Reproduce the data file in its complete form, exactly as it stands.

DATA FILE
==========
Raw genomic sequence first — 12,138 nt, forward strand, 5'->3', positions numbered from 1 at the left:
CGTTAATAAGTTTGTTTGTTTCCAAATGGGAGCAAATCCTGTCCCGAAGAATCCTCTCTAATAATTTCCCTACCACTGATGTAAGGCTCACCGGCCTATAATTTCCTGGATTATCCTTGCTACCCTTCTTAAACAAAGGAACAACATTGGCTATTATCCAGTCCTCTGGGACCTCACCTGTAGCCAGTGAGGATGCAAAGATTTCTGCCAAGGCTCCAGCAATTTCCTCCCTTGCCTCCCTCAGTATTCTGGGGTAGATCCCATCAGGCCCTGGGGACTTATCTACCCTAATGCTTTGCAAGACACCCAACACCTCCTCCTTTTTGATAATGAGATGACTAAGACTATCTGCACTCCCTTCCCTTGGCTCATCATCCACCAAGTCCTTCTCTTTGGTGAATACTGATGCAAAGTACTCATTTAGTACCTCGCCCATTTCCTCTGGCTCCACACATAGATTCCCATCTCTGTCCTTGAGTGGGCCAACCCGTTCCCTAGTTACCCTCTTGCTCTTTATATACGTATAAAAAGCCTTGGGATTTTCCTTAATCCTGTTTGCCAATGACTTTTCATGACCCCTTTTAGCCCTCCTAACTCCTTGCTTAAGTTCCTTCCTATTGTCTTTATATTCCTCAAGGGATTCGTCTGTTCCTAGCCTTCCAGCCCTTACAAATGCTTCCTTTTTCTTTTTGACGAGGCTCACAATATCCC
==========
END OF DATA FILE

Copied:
Raw genomic sequence first — 12,138 nt, forward strand, 5'->3', positions numbered from 1 at the left:
CGTTAATAAGTTTGTTTGTTTCCAAATGGGAGCAAATCCTGTCCCGAAGAATCCTCTCTAATAATTTCCCTACCACTGATGTAAGGCTCACCGGCCTATAATTTCCTGGATTATCCTTGCTACCCTTCTTAAACAAAGGAACAACATTGGCTATTATCCAGTCCTCTGGGACCTCACCTGTAGCCAGTGAGGATGCAAAGATTTCTGCCAAGGCTCCAGCAATTTCCTCCCTTGCCTCCCTCAGTATTCTGGGGTAGATCCCATCAGGCCCTGGGGACTTATCTACCCTAATGCTTTGCAAGACACCCAACACCTCCTCCTTTTTGATAATGAGATGACTAAGACTATCTGCACTCCCTTCCCTTGGCTCATCATCCACCAAGTCCTTCTCTTTGGTGAATACTGATGCAAAGTACTCATTTAGTACCTCGCCCATTTCCTCTGGCTCCACACATAGATTCCCATCTCTGTCCTTGAGTGGGCCAACCCGTTCCCTAGTTACCCTCTTGCTCTTTATATACGTATAAAAAGCCTTGGGATTTTCCTTAATCCTGTTTGCCAATGACTTTTCATGACCCCTTTTAGCCCTCCTAACTCCTTGCTTAAGTTCCTTCCTATTGTCTTTATATTCCTCAAGGGATTCGTCTGTTCCTAGCCTTCCAGCCCTTACAAATGCTTCCTTTTTCTTTTTGACGAGGCTCACAATATCCC